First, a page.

Better data for developing health policy, monitoring and evaluation processes, and procurement
Medicine use data, especially when aligned with HTA-like processes, is essential to develop and revise essential medicines lists and standard treatment guidelines. Medicine use data can inform the national health policy and national medicines policy. Medicines, especially prescription medicines, are widely used health commodities so there is a need to understand their availability, accessibility, price, and affordability. Such surveys are regularly conducted by the WHO and Health Action International; the last published Ghanaian survey was in 2004, updated in 2018.
Medicines use data (specifically consumption data) is integral to the monitoring and evaluation activities of the health system, functions usually located in the Ministry of Health. Knowing the size and profile of health commodity markets - of which a major portion will be medicines – is vital to planning and developing sensible procurement approaches.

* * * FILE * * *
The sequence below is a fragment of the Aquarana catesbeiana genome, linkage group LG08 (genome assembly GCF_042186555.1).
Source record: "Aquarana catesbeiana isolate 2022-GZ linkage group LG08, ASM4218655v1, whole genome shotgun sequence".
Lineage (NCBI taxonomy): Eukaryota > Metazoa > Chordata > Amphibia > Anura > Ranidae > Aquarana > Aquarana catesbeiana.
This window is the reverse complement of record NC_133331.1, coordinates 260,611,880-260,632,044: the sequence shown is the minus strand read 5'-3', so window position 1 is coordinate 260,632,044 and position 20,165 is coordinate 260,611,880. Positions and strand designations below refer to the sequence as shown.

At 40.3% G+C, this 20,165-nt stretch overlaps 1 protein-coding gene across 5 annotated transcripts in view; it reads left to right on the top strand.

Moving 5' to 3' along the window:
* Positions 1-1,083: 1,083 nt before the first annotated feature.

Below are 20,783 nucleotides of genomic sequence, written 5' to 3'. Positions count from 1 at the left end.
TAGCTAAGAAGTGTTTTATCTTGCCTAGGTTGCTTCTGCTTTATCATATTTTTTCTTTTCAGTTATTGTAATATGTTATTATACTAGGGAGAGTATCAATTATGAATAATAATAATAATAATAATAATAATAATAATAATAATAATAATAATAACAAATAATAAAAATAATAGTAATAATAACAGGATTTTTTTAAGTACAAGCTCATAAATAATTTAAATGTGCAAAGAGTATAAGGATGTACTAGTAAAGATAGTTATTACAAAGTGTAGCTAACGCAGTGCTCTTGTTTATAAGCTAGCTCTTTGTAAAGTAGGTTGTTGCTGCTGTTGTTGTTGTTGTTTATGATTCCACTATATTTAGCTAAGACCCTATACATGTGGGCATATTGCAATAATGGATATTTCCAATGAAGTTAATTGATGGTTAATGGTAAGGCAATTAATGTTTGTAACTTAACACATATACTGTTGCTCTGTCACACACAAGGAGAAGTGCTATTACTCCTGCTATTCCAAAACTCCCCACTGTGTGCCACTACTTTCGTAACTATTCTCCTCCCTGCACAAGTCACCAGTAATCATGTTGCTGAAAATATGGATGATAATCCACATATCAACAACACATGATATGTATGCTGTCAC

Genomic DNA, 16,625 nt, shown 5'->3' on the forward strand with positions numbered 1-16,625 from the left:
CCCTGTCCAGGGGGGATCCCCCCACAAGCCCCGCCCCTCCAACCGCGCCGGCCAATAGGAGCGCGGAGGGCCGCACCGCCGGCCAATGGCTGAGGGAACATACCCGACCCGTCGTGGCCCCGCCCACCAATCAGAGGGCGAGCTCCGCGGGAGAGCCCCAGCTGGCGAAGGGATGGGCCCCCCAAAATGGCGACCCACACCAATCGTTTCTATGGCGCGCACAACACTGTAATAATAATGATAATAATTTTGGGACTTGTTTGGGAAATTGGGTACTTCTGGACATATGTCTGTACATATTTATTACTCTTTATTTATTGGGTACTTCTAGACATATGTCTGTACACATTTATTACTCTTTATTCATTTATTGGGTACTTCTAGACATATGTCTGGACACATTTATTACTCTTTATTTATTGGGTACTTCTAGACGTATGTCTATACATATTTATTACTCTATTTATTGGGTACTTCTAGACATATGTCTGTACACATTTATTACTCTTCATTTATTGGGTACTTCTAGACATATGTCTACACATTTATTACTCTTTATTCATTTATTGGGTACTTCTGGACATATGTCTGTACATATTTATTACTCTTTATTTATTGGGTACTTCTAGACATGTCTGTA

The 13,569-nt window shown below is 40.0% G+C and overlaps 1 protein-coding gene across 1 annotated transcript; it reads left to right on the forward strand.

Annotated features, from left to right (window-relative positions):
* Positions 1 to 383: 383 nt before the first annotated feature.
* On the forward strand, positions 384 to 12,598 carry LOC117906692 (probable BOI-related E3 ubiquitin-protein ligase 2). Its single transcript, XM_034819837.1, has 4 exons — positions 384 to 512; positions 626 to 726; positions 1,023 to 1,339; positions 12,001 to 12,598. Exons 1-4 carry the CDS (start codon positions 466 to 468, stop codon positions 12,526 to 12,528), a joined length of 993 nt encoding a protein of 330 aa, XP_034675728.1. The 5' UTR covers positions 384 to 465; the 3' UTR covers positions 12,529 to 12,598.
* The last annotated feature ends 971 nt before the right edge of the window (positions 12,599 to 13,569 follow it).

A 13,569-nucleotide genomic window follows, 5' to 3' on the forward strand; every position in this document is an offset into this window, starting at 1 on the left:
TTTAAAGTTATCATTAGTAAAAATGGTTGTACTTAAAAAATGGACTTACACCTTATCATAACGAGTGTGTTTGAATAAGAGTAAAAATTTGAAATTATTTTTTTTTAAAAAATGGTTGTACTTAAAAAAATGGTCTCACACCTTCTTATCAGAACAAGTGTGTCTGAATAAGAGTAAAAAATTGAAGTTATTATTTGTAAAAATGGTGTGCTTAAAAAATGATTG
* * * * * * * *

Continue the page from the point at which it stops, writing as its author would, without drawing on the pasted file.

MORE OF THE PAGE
How to invest in building capacity for collecting and using data
There is an urgent need for locally-driven and locally-generated evidence to guide health policy and systems decision-making and implementation in West Africa and beyond. There is a need to:
Identify and describe suitable data sources of medicines use in each country. The Ghanaian National Health Insurance Scheme is potentially a rich source of data, especially with growing capacity to electronically capture claims. Other sources include private health insurance schemes, district level health information systems (DHIS2), providers of health services (such as the Ghana Health Service and Christian Health Association of Ghana), and hospital data (e.g., for tracking antibiotic use in Ghana). Such locally-sourced data can be supplemented with commercial local, regional, and global data (e.g. IQVIA and others).
Enable data custodians to appropriately curate data for secure storage, quality and completeness, and patient privacy.
Ensure timely ethical approval and governance processes, although we note this is not without difficulties, even in high income countries.
Facilitate access to de-identified and aggregated data at various levels (e.g., national and district) in the first instance; individual patient-level data will require more stringent oversight. Countries with national claims databases could aim to emulate the OpenPrescribing database in the UK.